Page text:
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Fed's Kashkari says US economy faces 'long, hard road' to recover from coronavirus

US Rep. Ilhan Omar (D-MN) (L) talks with Speaker of the House Nancy Pelosi (D-CA) during a rally with fellow Democrats before voting on H.R. 1, or the People Act, on the East Steps of the US Capitol on March 08, 2019 in Washington, DC. (AFP photo)
An empty New York Subway car is seen on March 23, 2020 in New York City. (AFP photo)

The US economic recovery from the disruptions caused by the novel coronavirus outbreak will likely be a "long, hard road" in which some parts of the economy will periodically shut down and restart, Minneapolis Federal Reserve Bank President Neel Kashkari said on Sunday.

In an interview on CBS's "Face the Nation," Kashkari said projections for a quick economic turnaround were overly optimistic unless a treatment for COVID-19, the disease caused by the coronavirus, became available in the next few months.

"This could be a long, hard road that we have ahead of us until we get to either an effective therapy or a vaccine," he said, according to a CBS transcript. "It's hard for me to see a V-shaped recovery under that scenario."

Kashkari's comments came amid signals from President Donald Trump that he wants to re-open the economy as soon as possible.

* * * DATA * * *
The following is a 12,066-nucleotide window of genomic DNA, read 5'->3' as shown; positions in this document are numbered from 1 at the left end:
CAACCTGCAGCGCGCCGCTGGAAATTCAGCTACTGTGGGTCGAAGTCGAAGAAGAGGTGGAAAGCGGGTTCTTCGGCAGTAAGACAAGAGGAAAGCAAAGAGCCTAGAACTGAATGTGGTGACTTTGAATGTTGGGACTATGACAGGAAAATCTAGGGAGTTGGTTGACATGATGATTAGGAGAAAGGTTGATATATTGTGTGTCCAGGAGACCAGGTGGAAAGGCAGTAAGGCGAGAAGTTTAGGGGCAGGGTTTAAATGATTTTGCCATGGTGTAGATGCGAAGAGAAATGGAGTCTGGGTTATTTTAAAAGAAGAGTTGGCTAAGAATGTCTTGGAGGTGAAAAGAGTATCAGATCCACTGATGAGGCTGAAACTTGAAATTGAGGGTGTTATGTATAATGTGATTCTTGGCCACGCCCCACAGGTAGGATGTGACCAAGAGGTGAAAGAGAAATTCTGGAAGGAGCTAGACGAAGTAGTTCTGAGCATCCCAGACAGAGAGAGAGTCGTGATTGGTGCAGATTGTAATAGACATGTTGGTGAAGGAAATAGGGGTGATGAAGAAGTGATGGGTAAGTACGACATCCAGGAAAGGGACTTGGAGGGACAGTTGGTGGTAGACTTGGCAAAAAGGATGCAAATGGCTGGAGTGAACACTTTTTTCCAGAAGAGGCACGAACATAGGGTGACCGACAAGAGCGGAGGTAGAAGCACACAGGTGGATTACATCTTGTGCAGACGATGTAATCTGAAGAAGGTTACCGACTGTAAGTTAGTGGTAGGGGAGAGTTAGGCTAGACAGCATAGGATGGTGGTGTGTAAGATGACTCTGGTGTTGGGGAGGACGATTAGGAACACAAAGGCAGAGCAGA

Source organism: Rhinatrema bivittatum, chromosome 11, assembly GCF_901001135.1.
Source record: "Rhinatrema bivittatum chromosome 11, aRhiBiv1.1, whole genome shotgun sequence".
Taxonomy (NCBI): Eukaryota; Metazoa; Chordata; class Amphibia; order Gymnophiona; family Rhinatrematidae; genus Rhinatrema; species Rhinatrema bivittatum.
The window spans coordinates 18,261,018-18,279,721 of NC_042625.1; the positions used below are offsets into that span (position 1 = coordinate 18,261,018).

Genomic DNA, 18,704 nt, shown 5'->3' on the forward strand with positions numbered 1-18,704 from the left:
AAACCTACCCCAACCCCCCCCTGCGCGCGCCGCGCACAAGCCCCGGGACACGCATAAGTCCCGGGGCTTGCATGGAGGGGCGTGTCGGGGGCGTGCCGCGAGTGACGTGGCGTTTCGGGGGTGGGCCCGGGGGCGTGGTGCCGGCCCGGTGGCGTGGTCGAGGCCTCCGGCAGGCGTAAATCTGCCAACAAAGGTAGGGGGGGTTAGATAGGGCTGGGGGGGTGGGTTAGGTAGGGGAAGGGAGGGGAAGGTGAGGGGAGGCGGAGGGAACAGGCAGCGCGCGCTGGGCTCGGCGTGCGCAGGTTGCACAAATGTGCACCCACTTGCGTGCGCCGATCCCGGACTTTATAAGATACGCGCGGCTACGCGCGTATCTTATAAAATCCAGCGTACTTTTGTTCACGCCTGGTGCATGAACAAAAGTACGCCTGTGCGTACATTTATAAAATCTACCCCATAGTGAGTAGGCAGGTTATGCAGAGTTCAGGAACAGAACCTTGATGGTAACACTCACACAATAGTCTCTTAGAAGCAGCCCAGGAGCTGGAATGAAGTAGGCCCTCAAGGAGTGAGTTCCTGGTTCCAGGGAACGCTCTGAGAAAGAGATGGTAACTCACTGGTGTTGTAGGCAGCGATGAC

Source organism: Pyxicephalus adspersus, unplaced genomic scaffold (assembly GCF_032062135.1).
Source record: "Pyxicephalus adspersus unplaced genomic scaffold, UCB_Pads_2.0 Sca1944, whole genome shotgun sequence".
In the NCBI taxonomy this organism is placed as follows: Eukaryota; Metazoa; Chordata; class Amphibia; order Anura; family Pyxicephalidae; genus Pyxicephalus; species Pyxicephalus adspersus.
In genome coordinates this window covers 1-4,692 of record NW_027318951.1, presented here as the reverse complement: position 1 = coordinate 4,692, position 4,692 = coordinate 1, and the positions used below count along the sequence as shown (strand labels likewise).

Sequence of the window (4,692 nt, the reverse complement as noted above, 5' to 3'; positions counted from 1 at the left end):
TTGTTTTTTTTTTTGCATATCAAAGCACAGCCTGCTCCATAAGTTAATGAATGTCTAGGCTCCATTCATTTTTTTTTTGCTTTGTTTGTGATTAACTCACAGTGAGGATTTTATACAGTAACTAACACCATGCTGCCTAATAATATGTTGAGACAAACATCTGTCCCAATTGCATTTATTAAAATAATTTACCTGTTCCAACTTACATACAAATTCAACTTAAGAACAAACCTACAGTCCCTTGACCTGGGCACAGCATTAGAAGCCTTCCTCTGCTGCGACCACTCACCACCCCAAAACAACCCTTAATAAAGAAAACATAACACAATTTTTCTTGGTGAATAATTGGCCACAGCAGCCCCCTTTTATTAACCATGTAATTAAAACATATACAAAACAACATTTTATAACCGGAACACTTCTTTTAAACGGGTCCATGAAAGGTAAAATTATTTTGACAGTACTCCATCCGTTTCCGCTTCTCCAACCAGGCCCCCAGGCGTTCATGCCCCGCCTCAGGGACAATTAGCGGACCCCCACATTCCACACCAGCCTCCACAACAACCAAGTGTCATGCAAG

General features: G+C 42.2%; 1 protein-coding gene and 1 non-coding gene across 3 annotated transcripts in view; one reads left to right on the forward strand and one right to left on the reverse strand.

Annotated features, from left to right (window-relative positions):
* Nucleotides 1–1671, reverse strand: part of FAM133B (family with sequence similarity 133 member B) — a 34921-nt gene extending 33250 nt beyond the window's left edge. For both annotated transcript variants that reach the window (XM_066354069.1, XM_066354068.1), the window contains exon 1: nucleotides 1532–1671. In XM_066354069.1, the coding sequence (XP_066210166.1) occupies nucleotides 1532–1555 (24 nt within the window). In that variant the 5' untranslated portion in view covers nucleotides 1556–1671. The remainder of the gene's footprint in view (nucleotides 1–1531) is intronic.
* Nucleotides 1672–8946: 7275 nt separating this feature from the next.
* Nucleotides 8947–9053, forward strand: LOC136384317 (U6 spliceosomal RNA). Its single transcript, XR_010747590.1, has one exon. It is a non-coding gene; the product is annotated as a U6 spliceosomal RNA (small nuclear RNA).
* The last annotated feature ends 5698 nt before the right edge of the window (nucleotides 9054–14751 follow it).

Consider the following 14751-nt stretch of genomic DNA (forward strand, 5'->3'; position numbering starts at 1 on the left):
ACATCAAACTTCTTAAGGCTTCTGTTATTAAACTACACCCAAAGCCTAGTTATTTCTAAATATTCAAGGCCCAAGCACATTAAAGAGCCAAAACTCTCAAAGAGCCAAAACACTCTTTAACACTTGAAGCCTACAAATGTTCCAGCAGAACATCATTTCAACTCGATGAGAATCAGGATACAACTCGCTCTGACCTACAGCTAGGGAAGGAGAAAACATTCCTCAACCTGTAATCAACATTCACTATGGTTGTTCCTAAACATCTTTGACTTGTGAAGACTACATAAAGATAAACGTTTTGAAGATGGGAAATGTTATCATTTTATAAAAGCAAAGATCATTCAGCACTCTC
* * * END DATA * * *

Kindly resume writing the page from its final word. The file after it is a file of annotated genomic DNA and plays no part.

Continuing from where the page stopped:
Trump said on Friday that he would unveil a new advisory group this week that would focus on the process of economic opening.

Public health experts have warned that the US death toll could surge to 200,000 over the summer, from 21,300 on Sunday, if unprecedented stay-at-home orders that have closed businesses and kept most Americans indoors are lifted when they expire at the end of the month.

Kashkari said additional support was needed for small businesses beyond the $350 billion provided in the coronavirus aid package passed in March, but he was optimistic that Congress would approve more funding.

He added that he was looking toward an 18-month strategy to address the health and economic effects of the pandemic. During that time, certain parts of the economy may close and re-open on a rolling basis, starting with workers who are at lowest risk of infection.

"We could have these waves of flare-ups, controls, flare-ups and controls until we actually get a therapy or a vaccine," Kashkari said.

(Source: Reuters)

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